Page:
Dexys (they haven’t been Midnight Runners since 2011) have been trying to escape the shadow of being the “Come on Eileen” band for 35 years; Never mind the fact that they’ve released four tremendous albums and were one of the most unique acts of the new wave era. On Let the Record Show, their new fifth album, the band covers an array of Irish folk and country-soul tunes in their trademark genre-hopping sound. Joni Mitchell’s “Both Sides, Now” wouldn’t normally be a fit in either of those genres, but Dexys’ rendition gives it a soulful spin that meshes perfectly with the album’s theme and gives the song new life. At the center is Kevin Rowland’s gripping voice, which has not aged a day since 1981. If you only know Dexys for one song, you should remedy that. This cover is not a bad place to start.
HANNAH LOU CLARK – “IT’S YOUR LOVE”
“It’s Your Love” is a sweet, spiky indie rocker from Hannah Lou Clark, a singer-songwriter from the south of England best known as the singer for the band Foe. The song has a great, infectious chorus and fantastic set of lyrics. Clark’s only put out two solo EPs so far, but if this song is any indication, she’s got a tremendous future ahead of her. Definitely a must listen for anyone with a soft spot for early 90s alternative.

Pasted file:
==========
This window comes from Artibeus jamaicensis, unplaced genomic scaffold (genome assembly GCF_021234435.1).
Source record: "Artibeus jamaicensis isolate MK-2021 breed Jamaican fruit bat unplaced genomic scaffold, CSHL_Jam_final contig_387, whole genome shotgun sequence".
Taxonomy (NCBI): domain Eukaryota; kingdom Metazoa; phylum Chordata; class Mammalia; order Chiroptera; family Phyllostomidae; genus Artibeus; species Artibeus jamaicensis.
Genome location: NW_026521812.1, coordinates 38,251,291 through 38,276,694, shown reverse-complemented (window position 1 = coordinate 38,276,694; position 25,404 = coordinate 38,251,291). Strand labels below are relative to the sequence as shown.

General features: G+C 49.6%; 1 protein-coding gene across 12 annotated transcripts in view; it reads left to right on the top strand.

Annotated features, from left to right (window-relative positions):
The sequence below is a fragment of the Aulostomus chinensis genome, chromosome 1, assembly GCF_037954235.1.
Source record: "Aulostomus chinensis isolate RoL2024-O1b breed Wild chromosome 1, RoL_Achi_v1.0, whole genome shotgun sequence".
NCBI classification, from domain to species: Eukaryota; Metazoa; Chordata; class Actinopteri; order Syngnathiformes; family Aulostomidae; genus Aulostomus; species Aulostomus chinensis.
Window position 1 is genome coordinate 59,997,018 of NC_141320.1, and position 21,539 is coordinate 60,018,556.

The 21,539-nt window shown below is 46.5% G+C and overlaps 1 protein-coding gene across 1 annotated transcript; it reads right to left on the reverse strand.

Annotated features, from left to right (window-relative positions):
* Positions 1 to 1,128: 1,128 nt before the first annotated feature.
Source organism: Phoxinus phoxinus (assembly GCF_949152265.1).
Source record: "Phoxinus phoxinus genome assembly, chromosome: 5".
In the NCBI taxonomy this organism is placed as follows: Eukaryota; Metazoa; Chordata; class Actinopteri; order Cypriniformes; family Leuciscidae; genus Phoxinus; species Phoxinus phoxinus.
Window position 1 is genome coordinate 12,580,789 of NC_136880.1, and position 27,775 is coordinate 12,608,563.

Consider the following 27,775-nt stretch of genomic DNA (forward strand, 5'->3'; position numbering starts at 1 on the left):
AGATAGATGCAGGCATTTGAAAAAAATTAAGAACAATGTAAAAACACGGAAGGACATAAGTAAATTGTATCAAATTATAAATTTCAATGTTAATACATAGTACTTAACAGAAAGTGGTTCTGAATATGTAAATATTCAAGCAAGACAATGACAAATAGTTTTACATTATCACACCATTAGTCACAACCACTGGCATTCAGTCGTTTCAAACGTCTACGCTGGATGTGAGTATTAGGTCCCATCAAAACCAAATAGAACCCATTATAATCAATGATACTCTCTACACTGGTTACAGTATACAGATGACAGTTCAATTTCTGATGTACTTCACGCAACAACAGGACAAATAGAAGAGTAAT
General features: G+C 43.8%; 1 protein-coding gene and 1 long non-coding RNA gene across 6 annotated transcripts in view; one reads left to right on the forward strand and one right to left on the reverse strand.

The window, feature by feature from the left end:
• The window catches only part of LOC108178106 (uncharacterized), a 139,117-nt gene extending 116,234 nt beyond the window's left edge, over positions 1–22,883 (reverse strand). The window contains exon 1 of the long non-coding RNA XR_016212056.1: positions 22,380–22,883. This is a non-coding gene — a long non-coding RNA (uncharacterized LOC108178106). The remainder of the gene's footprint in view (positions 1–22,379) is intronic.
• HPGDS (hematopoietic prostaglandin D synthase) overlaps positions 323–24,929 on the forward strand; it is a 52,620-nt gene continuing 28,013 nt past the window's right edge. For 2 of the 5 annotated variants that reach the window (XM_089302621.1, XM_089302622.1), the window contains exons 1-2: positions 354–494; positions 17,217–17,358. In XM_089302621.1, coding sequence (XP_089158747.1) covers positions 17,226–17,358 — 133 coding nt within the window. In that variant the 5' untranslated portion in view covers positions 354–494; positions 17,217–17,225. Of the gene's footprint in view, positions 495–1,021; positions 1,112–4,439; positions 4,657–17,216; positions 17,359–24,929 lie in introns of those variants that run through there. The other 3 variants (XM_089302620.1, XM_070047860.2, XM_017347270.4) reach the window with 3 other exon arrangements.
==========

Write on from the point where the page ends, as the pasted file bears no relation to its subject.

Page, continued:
Jon Winkler’s picks
HEY VIOLET – “BRAND NEW MOVES”
I’m really enjoying this quiet disco/funk music revival in the last five years. With “Get Lucky,” “Blurred Lines,” “Uptown Funk,” “Cake by the Ocean,” and “Can’t Stop the Feeling,” it’s nice to hear that big name artists are starting to make dance music that’s actually danceable instead of that monotonous dribble of EDM that gets played (lookin’ at you, Chainsmokers). Now it seems that new artists are catching on as evidence of “Brand New Moves,” the lead single of the second EP by Duxbury, MA’s own New Violet. Imagine if the Yeah Yeah Yeahs decided to make an album inspired by Duran Duran and you’ll get a sense of this four-piece band’s funky and spacey dance track. Propelled by disco drums and a low bassline, singer Kate Sylvester sounds like the girl all the boys want and yet she’s a step ahead of them. She’s got some brand new moves and wants to try them on you in the chorus, which is also complemented by the scratchy guitars of Christian Sibley. “Brand New Moves” is a near-perfect blend of sugar-coated sex appeal and snot-nosed attitude, both sorely missed on the pop charts.